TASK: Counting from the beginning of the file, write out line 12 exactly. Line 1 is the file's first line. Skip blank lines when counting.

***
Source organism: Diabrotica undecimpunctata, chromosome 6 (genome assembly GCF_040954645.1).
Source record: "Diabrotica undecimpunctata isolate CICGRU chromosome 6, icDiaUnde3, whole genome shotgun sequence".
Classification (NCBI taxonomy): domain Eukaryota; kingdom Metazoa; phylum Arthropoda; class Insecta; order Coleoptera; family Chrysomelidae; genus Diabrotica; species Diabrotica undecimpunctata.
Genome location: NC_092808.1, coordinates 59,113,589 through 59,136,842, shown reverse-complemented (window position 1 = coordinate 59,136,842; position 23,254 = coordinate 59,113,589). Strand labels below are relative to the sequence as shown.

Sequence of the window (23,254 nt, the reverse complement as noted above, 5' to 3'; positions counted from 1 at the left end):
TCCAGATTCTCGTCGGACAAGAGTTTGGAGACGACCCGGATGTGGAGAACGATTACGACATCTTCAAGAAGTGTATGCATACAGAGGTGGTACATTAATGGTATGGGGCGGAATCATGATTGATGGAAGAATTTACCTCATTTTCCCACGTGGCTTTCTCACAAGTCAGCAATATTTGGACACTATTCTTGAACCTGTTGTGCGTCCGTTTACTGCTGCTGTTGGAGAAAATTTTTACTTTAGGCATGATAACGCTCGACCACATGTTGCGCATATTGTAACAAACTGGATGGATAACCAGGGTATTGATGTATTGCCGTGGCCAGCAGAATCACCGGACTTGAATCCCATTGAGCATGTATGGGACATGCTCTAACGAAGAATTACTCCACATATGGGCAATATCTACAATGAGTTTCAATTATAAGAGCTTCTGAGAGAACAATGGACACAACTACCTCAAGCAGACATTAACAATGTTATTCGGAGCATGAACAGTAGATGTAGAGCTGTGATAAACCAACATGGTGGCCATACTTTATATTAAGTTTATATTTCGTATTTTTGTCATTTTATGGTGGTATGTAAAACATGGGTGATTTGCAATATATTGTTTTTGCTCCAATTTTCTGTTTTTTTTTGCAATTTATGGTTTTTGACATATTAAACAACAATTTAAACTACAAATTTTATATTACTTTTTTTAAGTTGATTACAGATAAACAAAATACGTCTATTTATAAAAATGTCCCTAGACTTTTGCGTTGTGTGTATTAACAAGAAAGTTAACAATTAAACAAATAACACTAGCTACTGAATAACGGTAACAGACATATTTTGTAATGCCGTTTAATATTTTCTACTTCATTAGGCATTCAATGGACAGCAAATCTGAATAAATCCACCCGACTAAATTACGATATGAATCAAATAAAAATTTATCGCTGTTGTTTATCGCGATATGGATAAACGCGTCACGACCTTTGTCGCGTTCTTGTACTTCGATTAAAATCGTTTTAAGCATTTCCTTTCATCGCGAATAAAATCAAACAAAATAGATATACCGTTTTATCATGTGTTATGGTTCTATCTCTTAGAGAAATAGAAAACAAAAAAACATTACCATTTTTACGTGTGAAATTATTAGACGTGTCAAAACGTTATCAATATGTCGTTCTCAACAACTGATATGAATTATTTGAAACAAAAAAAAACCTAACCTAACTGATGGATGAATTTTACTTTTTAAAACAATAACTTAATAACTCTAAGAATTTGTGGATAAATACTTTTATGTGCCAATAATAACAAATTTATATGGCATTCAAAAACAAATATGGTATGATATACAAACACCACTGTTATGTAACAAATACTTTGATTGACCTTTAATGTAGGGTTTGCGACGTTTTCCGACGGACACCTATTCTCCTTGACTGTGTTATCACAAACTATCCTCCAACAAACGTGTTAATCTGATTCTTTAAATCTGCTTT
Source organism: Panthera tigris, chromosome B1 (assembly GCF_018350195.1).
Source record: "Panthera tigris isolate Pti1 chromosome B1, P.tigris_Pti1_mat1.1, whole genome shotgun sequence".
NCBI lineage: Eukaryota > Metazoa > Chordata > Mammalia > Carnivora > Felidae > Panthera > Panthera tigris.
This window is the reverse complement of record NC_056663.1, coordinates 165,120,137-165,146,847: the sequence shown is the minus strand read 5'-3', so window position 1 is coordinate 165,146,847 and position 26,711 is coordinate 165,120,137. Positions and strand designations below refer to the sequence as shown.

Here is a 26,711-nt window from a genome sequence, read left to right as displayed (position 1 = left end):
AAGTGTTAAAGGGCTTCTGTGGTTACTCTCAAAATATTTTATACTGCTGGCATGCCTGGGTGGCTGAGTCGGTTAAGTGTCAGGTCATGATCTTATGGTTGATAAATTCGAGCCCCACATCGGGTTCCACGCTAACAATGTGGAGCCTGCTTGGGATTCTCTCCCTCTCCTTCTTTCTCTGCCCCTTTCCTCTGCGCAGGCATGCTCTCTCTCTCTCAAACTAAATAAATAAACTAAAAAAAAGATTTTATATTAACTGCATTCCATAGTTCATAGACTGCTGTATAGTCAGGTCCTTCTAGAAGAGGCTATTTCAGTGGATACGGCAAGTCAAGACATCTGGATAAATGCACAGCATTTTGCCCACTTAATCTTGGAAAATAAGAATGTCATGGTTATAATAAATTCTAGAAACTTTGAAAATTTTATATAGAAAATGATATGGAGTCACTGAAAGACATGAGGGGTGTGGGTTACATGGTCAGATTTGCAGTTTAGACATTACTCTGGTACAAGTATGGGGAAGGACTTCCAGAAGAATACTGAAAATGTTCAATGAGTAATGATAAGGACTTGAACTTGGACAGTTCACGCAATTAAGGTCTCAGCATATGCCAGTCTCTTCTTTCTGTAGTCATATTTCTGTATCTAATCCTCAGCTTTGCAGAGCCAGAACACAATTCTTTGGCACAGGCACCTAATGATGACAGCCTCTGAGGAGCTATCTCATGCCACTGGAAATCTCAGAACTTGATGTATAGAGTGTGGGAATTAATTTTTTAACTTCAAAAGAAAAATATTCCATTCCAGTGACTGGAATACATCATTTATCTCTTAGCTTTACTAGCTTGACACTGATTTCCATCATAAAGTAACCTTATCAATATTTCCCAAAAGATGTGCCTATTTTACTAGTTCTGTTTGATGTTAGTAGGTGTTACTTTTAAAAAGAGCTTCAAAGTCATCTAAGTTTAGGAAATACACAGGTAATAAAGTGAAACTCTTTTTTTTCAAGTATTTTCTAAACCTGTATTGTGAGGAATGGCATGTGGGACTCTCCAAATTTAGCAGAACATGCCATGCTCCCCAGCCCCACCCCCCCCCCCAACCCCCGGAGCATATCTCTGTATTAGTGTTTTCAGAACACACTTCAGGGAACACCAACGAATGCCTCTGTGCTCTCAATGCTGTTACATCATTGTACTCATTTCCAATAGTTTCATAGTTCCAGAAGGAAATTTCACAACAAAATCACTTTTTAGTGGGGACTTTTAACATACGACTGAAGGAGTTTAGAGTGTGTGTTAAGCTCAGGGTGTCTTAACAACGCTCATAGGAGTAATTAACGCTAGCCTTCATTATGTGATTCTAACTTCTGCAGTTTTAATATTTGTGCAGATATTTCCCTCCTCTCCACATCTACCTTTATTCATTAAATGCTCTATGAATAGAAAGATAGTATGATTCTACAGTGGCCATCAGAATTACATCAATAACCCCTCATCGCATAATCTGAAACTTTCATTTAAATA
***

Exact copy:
AAGTGTTAAAGGGCTTCTGTGGTTACTCTCAAAATATTTTATACTGCTGGCATGCCTGGGTGGCTGAGTCGGTTAAGTGTCAGGTCATGATCTTATGGTTGATAAATTCGAGCCCCACATCGGGTTCCACGCTAACAATGTGGAGCCTGCTTGGGATTCTCTCCCTCTCCTTCTTTCTCTGCCCCTTTCCTCTGCGCAGGCATGCTCTCTCTCTCTCAAACTAAATAAATAAACTAAAAAAAAGATTTTATATTAACTGCATTCCATAGTTCATAGACTGCTGTATAGTCAGGTCCTTCTAGAAGAGGCTATTTCAGTGGATACGGCAAGTCAAGACATCTGGATAAATGCACAGCATTTTGCCCACTTAATCTTGGAAAATAAGAATGTCATGGTTATAATAAATTCTAGAAACTTTGAAAATTTTATATAGAAAATGATATGGAGTCACTGAAAGACATGAGGGGTGTGGGTTACATGGTCAGATTTGCAGTTTAGACATTACTCTGGTACAAGTATGGGGAAGGACTTCCAGAAGAATACTGAAAATGTTCAATGAGTAATGATAAGGACTTGAACTTGGACAGTTCACGCAATTAAGGTCTCAGCATATGCCAGTCTCTTCTTTCTGTAGTCATATTTCTGTATCTAATCCTCAGCTTTGCAGAGCCAGAACACAATTCTTTGGCACAGGCACCTAATGATGACAGCCTCTGAGGAGCTATCTCATGCCACTGGAAATCTCAGAACTTGATGTATAGAGTGTGGGAATTAATTTTTTAACTTCAAAAGAAAAATATTCCATTCCAGTGACTGGAATACATCATTTATCTCTTAGCTTTACTAGCTTGACACTGATTTCCATCATAAAGTAACCTTATCAATATTTCCCAAAAGATGTGCCTATTTTACTAGTTCTGTTTGATGTTAGTAGGTGTTACTTTTAAAAAGAGCTTCAAAGTCATCTAAGTTTAGGAAATACACAGGTAATAAAGTGAAACTCTTTTTTTTCAAGTATTTTCTAAACCTGTATTGTGAGGAATGGCATGTGGGACTCTCCAAATTTAGCAGAACATGCCATGCTCCCCAGCCCCACCCCCCCCCCCAACCCCCGGAGCATATCTCTGTATTAGTGTTTTCAGAACACACTTCAGGGAACACCAACGAATGCCTCTGTGCTCTCAATGCTGTTACATCATTGTACTCATTTCCAATAGTTTCATAGTTCCAGAAGGAAATTTCACAACAAAATCACTTTTTAGTGGGGACTTTTAACATACGACTGAAGGAGTTTAGAGTGTGTGTTAAGCTCAGGGTGTCTTAACAACGCTCATAGGAGTAATTAACGCTAGCCTTCATTATGTGATTCTAACTTCTGCAGTTTTAATATTTGTGCAGATATTTCCCTCCTCTCCACATCTACCTTTATTCATTAAATGCTCTATGAATAGAAAGATAGTATGATTCTACAGTGGCCATCAGAATTACATCAATAACCCCTCATCGCATAATCTGAAACTTTCATTTAAATA